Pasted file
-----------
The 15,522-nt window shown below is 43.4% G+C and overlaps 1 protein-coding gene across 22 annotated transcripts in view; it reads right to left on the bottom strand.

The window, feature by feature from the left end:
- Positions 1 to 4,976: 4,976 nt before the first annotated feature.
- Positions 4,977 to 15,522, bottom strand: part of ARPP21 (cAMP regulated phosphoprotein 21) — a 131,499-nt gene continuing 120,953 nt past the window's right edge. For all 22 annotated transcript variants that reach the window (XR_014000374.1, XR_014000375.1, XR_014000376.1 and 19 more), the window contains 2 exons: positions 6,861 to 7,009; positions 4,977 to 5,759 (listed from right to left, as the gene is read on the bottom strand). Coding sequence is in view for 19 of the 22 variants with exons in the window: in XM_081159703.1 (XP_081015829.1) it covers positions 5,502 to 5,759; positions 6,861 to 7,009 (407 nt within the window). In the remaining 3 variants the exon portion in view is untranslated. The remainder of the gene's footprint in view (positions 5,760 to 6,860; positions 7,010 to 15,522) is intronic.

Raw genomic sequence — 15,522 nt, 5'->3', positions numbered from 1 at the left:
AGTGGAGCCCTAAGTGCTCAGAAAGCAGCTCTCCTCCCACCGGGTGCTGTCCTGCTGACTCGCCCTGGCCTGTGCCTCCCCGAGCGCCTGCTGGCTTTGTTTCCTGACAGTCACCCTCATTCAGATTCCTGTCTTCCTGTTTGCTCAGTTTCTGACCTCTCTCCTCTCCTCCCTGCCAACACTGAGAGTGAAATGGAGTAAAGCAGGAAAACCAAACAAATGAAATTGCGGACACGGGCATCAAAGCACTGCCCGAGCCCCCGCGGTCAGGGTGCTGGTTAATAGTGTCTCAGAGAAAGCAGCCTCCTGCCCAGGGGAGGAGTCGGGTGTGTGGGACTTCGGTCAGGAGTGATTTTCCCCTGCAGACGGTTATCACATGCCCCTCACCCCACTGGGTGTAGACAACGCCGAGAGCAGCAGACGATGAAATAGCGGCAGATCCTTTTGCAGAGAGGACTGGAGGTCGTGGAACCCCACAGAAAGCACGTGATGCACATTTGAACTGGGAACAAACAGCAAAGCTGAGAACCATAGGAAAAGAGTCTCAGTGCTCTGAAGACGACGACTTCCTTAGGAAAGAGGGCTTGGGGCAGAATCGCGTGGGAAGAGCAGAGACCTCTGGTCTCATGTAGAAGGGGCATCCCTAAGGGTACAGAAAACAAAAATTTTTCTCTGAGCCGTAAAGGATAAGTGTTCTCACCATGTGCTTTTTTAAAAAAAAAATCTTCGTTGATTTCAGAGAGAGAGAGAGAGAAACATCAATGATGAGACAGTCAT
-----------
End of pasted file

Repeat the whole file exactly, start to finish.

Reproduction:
The 15,522-nt window shown below is 43.4% G+C and overlaps 1 protein-coding gene across 22 annotated transcripts in view; it reads right to left on the bottom strand.

The window, feature by feature from the left end:
- Positions 1 to 4,976: 4,976 nt before the first annotated feature.
- Positions 4,977 to 15,522, bottom strand: part of ARPP21 (cAMP regulated phosphoprotein 21) — a 131,499-nt gene continuing 120,953 nt past the window's right edge. For all 22 annotated transcript variants that reach the window (XR_014000374.1, XR_014000375.1, XR_014000376.1 and 19 more), the window contains 2 exons: positions 6,861 to 7,009; positions 4,977 to 5,759 (listed from right to left, as the gene is read on the bottom strand). Coding sequence is in view for 19 of the 22 variants with exons in the window: in XM_081159703.1 (XP_081015829.1) it covers positions 5,502 to 5,759; positions 6,861 to 7,009 (407 nt within the window). In the remaining 3 variants the exon portion in view is untranslated. The remainder of the gene's footprint in view (positions 5,760 to 6,860; positions 7,010 to 15,522) is intronic.

Raw genomic sequence — 15,522 nt, 5'->3', positions numbered from 1 at the left:
AGTGGAGCCCTAAGTGCTCAGAAAGCAGCTCTCCTCCCACCGGGTGCTGTCCTGCTGACTCGCCCTGGCCTGTGCCTCCCCGAGCGCCTGCTGGCTTTGTTTCCTGACAGTCACCCTCATTCAGATTCCTGTCTTCCTGTTTGCTCAGTTTCTGACCTCTCTCCTCTCCTCCCTGCCAACACTGAGAGTGAAATGGAGTAAAGCAGGAAAACCAAACAAATGAAATTGCGGACACGGGCATCAAAGCACTGCCCGAGCCCCCGCGGTCAGGGTGCTGGTTAATAGTGTCTCAGAGAAAGCAGCCTCCTGCCCAGGGGAGGAGTCGGGTGTGTGGGACTTCGGTCAGGAGTGATTTTCCCCTGCAGACGGTTATCACATGCCCCTCACCCCACTGGGTGTAGACAACGCCGAGAGCAGCAGACGATGAAATAGCGGCAGATCCTTTTGCAGAGAGGACTGGAGGTCGTGGAACCCCACAGAAAGCACGTGATGCACATTTGAACTGGGAACAAACAGCAAAGCTGAGAACCATAGGAAAAGAGTCTCAGTGCTCTGAAGACGACGACTTCCTTAGGAAAGAGGGCTTGGGGCAGAATCGCGTGGGAAGAGCAGAGACCTCTGGTCTCATGTAGAAGGGGCATCCCTAAGGGTACAGAAAACAAAAATTTTTCTCTGAGCCGTAAAGGATAAGTGTTCTCACCATGTGCTTTTTTAAAAAAAAAATCTTCGTTGATTTCAGAGAGAGAGAGAGAGAAACATCAATGATGAGACAGTCAT